Tuesday, November 03, 2015 by usafeaturesmedia
(NationalSecurity.news) In a bid to challenge U.S. hegemony around the globe, Russia and China have, in recent years, developed much closer ties. However, following Moscow’s intervention in Syria, there has been growing speculation that Chinese forces could soon enter the conflict on the side of Russia, which is backing President Bashar al-Assad against a U.S.-led coalition of rebels and Western forces.
In sum, as reported by The National Interest, Moscow and Beijing are definitely forging closer ties, and that will present a growing problem for Washington and its NATO allies moving forward.
Just a few months ago, Chinese warships were deployed to the Black Sea to take part in naval exercises with the Russian fleet. In addition, China’s naval profile has been rising steadily in the Middle East, with Beijing sending its first squadron of ships into the Persian Gulf in the fall of 2014. The People’s Liberation Army Navy, or PLAN, is also engaged in anti-piracy patrolling off the coast of Aden and performed admirably during evacuation operations from Yemen last year.
Also, in 2012, forces from Russia, China and Iran held joint exercises in Syria involving 90,000 troops, 1,000 tanks and 400 aircraft.
“Major foreign and defense policy dilemmas await Beijing as it continues to plot out the future of its ‘one road, one belt‘ – China’s own strategic ‘pivot’ to the West,” The National Interest reported.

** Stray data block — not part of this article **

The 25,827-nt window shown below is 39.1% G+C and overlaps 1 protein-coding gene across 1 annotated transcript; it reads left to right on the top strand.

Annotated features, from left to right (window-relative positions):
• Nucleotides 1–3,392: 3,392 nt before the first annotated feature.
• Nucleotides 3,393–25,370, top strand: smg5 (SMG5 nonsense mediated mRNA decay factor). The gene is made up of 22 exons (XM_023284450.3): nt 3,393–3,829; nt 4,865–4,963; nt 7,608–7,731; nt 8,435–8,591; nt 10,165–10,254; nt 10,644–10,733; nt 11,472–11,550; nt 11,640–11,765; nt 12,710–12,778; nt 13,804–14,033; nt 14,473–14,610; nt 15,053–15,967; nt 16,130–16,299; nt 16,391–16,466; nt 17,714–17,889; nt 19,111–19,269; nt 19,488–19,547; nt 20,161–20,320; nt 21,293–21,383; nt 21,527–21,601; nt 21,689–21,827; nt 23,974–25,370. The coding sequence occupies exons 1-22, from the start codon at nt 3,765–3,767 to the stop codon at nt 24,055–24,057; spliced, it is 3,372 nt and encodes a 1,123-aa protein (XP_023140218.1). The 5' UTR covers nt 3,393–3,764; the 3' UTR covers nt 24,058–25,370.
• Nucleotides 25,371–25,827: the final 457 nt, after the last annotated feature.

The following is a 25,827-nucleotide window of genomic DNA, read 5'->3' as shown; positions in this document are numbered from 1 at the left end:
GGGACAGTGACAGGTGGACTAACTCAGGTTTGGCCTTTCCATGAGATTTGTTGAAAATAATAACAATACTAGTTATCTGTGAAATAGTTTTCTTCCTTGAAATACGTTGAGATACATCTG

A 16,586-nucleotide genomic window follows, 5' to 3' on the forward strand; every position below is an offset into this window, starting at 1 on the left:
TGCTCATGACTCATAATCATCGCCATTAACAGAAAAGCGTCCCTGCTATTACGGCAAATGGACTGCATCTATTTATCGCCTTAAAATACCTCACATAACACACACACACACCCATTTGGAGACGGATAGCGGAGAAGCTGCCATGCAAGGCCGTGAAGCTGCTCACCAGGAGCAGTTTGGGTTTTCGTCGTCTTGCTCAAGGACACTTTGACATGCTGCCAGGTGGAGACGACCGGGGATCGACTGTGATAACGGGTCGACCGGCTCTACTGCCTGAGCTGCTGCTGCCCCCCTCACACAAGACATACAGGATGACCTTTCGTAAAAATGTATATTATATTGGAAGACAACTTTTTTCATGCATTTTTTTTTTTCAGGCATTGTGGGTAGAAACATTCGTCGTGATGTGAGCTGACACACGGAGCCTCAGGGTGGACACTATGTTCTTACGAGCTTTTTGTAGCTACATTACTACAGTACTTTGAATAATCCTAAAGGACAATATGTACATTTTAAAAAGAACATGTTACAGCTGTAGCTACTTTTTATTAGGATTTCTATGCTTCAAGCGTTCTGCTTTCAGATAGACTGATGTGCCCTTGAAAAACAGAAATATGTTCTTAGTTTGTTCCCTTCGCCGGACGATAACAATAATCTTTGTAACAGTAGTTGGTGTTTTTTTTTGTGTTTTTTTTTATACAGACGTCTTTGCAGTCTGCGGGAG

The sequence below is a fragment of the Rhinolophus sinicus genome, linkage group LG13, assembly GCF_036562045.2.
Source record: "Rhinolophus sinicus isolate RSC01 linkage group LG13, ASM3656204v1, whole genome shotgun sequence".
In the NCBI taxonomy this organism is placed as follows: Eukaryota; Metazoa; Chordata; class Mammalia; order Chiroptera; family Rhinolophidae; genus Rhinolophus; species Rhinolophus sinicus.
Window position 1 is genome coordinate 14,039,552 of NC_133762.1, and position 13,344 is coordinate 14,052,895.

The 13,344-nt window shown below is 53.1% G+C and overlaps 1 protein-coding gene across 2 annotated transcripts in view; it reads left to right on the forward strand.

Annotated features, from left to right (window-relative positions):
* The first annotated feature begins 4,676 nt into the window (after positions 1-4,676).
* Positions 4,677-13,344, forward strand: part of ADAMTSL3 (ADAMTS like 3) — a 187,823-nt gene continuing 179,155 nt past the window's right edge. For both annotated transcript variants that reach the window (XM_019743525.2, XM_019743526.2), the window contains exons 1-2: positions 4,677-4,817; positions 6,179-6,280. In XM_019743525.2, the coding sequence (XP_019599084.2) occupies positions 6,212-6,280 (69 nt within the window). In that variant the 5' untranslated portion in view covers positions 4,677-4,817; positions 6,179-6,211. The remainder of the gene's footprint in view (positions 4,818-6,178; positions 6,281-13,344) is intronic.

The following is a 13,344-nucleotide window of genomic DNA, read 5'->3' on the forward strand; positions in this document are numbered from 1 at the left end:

For years Western military analysts opined that military ties and foreign policy objectives between Beijing and Moscow would not sufficiently align so as to allow the formation of a major Eurasian bloc to counter NATO and the U.S. The slow pace of development of mutual infrastructure projects as well as economic ties in recent times seemed to substantiate what analysts projected.
But, as reported by The Diplomat, a major strengthening of Russia–China ties could eventually lead to the creation of a Eurasian “colossus,” though with two capitals, which would confront the United States and its allies in Europe and Asia at a time when Washington’s presence around the world is diminishing (along with its military).
Also, the time may now be right for an alliance between Russia and China. Under the Obama administration, the U.S. military has begun a slow, but steady, withdrawal from historical zones of influence. And while there have been some efforts by the Obama Administration to shift strategic focus to Asia and the Arctic, Russia appears to be exploiting a power vacuum left by Washington in the volatile Middle East.
“Signs of a steadily enhancing Russia-China partnership are quite readily visible,” The National Interest reported. “Reciprocal visits by the two Presidents to observe one another’s victory celebrations (and the conspicuous lack of Western leaders at either event) seemed to demonstrate a shared contemporary isolation as well as the common history of suffering catastrophic losses in the enormous conflagration of the Second World War.”